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Tuesday, January 23, 2018

Thornton P. Knowles On The Curse Of Fame

I have never been famous, and never will be. Very few writers achieve fame through their books. The best an author can hope for is being respected and known by a fair number of readers and members of the literary community associated with his genre. Anne Morrow Lindbergh, after her baby had been murdered in 1932 in what became the so-called "Crime of the Century," wrote in her journal that fame was a form of death. Amanda Foreman wrote that "Fame is like a parasite. It feeds off its host--infecting, extracting, consuming its victim until there is nothing left but an empty husk. With this emptiness comes the possibility of a long afterlife as one of the blowup dolls of history." A character in B. Traven's story, The Night Visitor, says: "What is fame after all? It stinks to hell and heaven. Today I am famous. Today my name is printed on the front page of all the papers in the world. Tomorrow perhaps people can still spell my name correctly. Day after tomorrow I may starve to death and nobody cares. That's what you call fame." Like I said, I am not famous, and that's fine with me. People who seek fame are fools, and when they achieve it, often act like idiots before being disgraced then quickly forgotten. If you don't believe me, watch TV, or read the news.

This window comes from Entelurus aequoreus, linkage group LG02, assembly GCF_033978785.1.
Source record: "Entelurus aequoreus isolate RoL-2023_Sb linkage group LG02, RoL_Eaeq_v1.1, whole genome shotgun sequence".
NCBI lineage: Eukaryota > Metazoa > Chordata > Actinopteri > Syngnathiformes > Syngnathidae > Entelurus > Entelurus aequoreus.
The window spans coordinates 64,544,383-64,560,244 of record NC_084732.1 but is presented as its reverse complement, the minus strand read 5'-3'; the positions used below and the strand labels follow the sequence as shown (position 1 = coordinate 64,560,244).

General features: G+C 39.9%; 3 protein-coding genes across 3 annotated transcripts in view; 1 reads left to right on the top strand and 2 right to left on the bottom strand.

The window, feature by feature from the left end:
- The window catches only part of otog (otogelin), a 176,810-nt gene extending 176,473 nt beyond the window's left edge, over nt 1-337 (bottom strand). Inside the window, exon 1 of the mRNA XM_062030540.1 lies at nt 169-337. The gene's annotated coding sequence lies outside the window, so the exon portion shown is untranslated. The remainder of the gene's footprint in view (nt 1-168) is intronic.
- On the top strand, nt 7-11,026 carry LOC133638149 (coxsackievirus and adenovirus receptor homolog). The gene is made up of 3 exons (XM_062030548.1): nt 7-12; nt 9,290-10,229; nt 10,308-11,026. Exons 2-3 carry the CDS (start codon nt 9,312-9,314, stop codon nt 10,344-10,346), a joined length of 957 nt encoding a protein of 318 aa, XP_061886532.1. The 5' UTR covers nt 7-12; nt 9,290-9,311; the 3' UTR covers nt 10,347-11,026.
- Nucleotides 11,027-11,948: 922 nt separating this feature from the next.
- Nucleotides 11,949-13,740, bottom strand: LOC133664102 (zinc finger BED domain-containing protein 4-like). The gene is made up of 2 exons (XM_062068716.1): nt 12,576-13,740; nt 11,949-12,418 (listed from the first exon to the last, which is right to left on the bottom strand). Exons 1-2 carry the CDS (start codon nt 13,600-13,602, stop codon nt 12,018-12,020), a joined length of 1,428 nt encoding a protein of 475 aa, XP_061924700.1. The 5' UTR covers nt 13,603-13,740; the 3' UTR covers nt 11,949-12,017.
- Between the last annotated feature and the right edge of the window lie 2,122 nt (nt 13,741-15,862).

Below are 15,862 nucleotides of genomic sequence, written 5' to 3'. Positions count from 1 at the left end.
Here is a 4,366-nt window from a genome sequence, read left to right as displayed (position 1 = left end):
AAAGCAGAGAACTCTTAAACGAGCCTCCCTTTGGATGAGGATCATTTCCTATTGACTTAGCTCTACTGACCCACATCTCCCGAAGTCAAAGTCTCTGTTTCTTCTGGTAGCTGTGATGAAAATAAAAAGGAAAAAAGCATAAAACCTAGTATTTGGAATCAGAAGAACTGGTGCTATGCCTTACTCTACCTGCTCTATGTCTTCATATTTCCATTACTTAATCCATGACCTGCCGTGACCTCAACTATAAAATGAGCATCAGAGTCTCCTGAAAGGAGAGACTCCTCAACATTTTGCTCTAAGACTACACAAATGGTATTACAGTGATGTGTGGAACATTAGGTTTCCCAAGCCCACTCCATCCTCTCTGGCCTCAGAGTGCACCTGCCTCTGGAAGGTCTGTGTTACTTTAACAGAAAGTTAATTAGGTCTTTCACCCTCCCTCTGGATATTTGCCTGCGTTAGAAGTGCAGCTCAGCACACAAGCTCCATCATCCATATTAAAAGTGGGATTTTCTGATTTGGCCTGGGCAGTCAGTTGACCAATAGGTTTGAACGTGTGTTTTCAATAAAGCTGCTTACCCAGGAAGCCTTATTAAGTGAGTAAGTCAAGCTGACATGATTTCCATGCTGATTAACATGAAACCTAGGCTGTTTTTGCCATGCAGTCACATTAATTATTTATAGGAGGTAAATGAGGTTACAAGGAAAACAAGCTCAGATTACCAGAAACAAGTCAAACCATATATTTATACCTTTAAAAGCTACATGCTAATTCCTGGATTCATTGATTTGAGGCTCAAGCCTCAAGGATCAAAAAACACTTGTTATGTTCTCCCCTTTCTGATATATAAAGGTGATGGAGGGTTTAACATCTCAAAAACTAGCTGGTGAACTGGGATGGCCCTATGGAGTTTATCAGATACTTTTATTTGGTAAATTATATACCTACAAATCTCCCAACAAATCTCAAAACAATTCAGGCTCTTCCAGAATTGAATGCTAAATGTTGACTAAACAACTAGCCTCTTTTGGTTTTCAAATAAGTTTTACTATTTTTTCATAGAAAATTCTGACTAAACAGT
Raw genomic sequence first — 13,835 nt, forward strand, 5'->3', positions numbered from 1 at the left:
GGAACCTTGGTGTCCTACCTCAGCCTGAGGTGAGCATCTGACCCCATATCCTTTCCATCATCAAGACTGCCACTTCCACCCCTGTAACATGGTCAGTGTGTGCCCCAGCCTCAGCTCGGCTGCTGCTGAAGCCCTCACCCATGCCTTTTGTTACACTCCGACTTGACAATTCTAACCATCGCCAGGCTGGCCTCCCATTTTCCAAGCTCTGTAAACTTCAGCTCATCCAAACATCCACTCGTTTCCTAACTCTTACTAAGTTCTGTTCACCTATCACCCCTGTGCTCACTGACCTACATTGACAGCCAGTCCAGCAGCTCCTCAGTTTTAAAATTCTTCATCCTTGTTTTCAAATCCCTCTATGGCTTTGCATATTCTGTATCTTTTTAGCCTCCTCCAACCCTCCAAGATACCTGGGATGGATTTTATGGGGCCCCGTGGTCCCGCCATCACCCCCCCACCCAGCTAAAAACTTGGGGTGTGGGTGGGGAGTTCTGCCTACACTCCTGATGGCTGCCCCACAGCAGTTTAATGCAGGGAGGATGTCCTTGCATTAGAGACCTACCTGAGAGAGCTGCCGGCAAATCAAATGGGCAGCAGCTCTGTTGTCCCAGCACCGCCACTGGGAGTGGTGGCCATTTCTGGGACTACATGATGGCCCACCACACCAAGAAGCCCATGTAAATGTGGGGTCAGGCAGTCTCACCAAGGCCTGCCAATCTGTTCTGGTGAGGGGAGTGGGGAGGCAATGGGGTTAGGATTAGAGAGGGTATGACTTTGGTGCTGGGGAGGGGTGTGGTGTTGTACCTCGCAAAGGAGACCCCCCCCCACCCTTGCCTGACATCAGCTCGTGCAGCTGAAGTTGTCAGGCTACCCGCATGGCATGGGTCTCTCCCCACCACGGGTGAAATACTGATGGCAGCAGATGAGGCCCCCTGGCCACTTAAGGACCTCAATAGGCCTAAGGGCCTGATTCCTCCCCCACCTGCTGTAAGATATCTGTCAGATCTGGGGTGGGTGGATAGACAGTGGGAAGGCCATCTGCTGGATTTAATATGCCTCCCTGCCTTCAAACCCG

Thornton P. Knowles

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